Chickens have also been added to the operation to help control pests. Eggs are marketed through the winery’s tasting room. A charging station for electric vehicles also complements the vineyard.

“It’s what makes us different than our neighbor,” Jason said.

It’s a marketing technique that is helping win over customers, too. “If they forget the name Jowler Creek, you say, ‘You know, the place with the sheep,’ and it’s ‘oh, yeah, yeah, I’ve been there,’” Jason said.

Leaning on Each Other

As longtime members of the agriculture and agri-business communities in Missouri, the Gerkes were already familiar with FCS Financial. So when it came time to expand their operation, turning to FCS Financial seemed only natural.

“We not only expanded the production facility, but also added a little bit more land so that we had more of a buffer, more room on the outside of our vineyard,” Jason explained.

In an area with a huge urban influence, quick action was paramount on the purchase of a neighboring parcel of land. The Gerkes are grateful for FCS Financial’s approval and swift turn-around time.

“How often does a piece of land go for sale right next door to you, especially when it’s something that could help you get exactly what you want without having to buy the whole property,” Colleen explained.

FCS Financial’s Clint Callow added, “I always tease everybody, there’s not a farmer around here that doesn’t have a subdivision on their farm. That’s pretty accurate. The market does move pretty fast. If it’s the right property, it moves very quickly.”

The relationship between the Gerkes and FCS Financial has been a positive experience, according to both parties.

For the Gerkes, a simple loan process was like icing on the cake. “I liked having one contact that we could talk to and get back with us,” Colleen said. “Clint got back to us super fast, and it wasn’t massive amounts of paperwork.”

“We’re looking at trying to figure out how to get into niche markets just like they are,” Callow explained. “It comes into play with our local service. We try to do everything as local as we can. We’re not originating a loan in some other office, some other mortgage company. Everything they get to do is with us. And, if they can’t come to us, we’ll come to them.”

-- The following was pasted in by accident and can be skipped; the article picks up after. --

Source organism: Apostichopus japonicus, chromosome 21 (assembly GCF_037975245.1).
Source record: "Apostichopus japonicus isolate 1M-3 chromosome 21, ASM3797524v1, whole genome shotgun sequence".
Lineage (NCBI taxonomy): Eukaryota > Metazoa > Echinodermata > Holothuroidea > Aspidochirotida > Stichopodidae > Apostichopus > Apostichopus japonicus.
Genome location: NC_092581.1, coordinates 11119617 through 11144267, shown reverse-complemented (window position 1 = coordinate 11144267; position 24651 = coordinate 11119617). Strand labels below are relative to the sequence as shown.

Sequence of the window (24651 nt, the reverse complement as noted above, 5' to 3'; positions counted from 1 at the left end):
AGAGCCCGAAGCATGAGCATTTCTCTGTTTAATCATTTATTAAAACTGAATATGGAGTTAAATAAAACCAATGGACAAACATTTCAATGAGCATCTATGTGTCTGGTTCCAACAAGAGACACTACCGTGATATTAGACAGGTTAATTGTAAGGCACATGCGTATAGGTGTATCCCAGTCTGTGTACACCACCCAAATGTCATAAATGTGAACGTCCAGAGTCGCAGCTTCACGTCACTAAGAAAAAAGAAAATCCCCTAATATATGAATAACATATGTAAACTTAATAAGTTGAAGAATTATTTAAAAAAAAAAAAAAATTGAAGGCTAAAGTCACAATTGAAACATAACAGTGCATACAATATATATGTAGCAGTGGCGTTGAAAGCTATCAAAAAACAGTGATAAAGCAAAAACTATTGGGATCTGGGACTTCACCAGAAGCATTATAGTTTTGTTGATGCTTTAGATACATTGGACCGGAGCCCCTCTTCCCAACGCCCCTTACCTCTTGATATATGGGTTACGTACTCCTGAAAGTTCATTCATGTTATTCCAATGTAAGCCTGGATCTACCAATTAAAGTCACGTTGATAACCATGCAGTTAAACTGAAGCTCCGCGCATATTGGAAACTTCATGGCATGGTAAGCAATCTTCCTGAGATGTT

Networking Creates Opportunity

An eagerness to learn combined with keen business and communications skills has served the Gerkes well in building a successful vineyard and winery.

Still, they know networking with others in the industry is key to their longevity.

As active members of the Missouri Grape Growers and various vintners associations the couple has developed a noteworthy resume and identify with key mentors in the industry.

“It’s so different than California,” Colleen said. “It’s like you’re on (the boards) with your competitors but they take you under their wings and help you as much as they can. It’s more like a family, close-knit organization.”

The couple is also active with the Northwest Missouri Wine Trail, cooperating with other area wineries to bring customers to their geographic region.

“We have seen that if we can work together instead of us all doing our own thing, it will bring more people to the region,” Jason said.

The making of good wine begins with harmonious ripening of the fruit while still on the vine. Balancing acidity and sweetness only adds to the recipe.

While the recipe for a successful agricultural business might also begin out in the field, balancing the fruits of one’s labors with suave marketing and consumer-minded needs go the extra mile toward the steadfastness.

And, the Gerkes are bottling that up for customers — one glass at a time.

“We have a lot of educational opportunities,” Jason said. “Through the years, not only were we marketing stuff that helped us with our branding, but we also always had the approach of education. We were willing to present and share information about growing.”

Whether through blending parties, harvest gatherings or self-guided sustainable agriculture tours, the Gerkes are helping customers connect the dots from the field to the flavor in every glass of wine they pour.

“We’re not afraid to try,” Colleen said. “A lot of people are like, ‘Well, there’s a reason no other wineries do that.’ And, there might be a reason they aren’t doing it. But, let’s see if it works. If it doesn’t, we won’t do it again. But, you don’t know until you try.”